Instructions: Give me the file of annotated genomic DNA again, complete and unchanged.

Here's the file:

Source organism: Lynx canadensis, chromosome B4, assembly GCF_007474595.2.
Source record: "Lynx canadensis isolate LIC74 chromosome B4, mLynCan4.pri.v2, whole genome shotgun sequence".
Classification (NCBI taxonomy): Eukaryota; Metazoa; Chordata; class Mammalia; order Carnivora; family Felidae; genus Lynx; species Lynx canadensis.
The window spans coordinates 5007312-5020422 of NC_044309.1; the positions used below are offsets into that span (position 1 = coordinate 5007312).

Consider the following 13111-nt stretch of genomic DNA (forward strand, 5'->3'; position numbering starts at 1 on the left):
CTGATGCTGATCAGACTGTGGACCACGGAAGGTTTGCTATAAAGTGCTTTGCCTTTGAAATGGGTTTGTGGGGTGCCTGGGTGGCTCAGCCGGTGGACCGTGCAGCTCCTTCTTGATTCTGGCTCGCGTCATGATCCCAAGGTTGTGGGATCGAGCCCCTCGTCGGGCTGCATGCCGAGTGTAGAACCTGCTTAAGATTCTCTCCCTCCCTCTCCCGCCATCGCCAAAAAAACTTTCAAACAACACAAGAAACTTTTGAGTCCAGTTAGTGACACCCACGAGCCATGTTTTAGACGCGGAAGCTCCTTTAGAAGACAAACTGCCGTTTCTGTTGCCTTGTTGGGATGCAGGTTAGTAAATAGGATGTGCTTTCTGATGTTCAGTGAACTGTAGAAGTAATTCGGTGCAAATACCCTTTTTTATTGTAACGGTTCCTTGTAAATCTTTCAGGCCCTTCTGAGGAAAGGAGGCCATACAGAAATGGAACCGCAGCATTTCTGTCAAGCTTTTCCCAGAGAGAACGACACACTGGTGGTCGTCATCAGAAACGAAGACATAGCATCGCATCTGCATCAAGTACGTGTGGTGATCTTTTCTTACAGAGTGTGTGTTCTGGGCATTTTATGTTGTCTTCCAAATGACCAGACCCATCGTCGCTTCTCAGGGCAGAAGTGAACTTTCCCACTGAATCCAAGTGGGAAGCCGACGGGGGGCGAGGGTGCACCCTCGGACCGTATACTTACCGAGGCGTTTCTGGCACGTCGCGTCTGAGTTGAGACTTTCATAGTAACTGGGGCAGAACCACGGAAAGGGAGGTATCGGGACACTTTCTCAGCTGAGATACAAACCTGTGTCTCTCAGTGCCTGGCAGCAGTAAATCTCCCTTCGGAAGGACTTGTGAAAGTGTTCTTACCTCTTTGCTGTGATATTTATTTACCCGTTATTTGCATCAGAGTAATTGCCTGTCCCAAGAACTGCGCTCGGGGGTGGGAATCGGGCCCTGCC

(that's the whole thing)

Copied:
Source organism: Lynx canadensis, chromosome B4, assembly GCF_007474595.2.
Source record: "Lynx canadensis isolate LIC74 chromosome B4, mLynCan4.pri.v2, whole genome shotgun sequence".
Classification (NCBI taxonomy): Eukaryota; Metazoa; Chordata; class Mammalia; order Carnivora; family Felidae; genus Lynx; species Lynx canadensis.
The window spans coordinates 5007312-5020422 of NC_044309.1; the positions used below are offsets into that span (position 1 = coordinate 5007312).

Consider the following 13111-nt stretch of genomic DNA (forward strand, 5'->3'; position numbering starts at 1 on the left):
CTGATGCTGATCAGACTGTGGACCACGGAAGGTTTGCTATAAAGTGCTTTGCCTTTGAAATGGGTTTGTGGGGTGCCTGGGTGGCTCAGCCGGTGGACCGTGCAGCTCCTTCTTGATTCTGGCTCGCGTCATGATCCCAAGGTTGTGGGATCGAGCCCCTCGTCGGGCTGCATGCCGAGTGTAGAACCTGCTTAAGATTCTCTCCCTCCCTCTCCCGCCATCGCCAAAAAAACTTTCAAACAACACAAGAAACTTTTGAGTCCAGTTAGTGACACCCACGAGCCATGTTTTAGACGCGGAAGCTCCTTTAGAAGACAAACTGCCGTTTCTGTTGCCTTGTTGGGATGCAGGTTAGTAAATAGGATGTGCTTTCTGATGTTCAGTGAACTGTAGAAGTAATTCGGTGCAAATACCCTTTTTTATTGTAACGGTTCCTTGTAAATCTTTCAGGCCCTTCTGAGGAAAGGAGGCCATACAGAAATGGAACCGCAGCATTTCTGTCAAGCTTTTCCCAGAGAGAACGACACACTGGTGGTCGTCATCAGAAACGAAGACATAGCATCGCATCTGCATCAAGTACGTGTGGTGATCTTTTCTTACAGAGTGTGTGTTCTGGGCATTTTATGTTGTCTTCCAAATGACCAGACCCATCGTCGCTTCTCAGGGCAGAAGTGAACTTTCCCACTGAATCCAAGTGGGAAGCCGACGGGGGGCGAGGGTGCACCCTCGGACCGTATACTTACCGAGGCGTTTCTGGCACGTCGCGTCTGAGTTGAGACTTTCATAGTAACTGGGGCAGAACCACGGAAAGGGAGGTATCGGGACACTTTCTCAGCTGAGATACAAACCTGTGTCTCTCAGTGCCTGGCAGCAGTAAATCTCCCTTCGGAAGGACTTGTGAAAGTGTTCTTACCTCTTTGCTGTGATATTTATTTACCCGTTATTTGCATCAGAGTAATTGCCTGTCCCAAGAACTGCGCTCGGGGGTGGGAATCGGGCCCTGCC